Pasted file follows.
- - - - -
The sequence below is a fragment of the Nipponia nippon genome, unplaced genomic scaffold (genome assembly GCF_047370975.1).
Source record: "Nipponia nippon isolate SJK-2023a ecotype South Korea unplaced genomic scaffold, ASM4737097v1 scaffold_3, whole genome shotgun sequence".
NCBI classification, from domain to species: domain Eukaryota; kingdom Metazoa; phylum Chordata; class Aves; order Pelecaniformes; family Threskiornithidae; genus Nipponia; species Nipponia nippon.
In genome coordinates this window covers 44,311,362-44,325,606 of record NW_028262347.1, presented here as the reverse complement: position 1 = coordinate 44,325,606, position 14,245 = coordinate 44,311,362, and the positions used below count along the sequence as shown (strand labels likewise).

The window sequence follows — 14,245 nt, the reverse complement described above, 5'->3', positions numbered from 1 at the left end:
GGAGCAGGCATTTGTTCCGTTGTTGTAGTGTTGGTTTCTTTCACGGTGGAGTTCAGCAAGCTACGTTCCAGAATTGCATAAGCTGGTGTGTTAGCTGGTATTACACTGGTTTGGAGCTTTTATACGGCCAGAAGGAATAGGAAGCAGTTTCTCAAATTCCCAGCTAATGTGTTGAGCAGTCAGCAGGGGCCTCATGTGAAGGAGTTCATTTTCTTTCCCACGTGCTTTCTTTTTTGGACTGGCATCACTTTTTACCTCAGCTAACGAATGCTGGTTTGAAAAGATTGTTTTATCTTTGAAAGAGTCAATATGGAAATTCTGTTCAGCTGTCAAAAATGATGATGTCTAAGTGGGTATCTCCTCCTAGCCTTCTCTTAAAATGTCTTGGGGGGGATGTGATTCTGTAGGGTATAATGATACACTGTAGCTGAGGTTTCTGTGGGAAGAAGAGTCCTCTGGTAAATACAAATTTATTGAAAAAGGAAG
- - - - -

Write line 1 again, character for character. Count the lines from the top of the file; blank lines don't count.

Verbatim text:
The sequence below is a fragment of the Nipponia nippon genome, unplaced genomic scaffold (genome assembly GCF_047370975.1).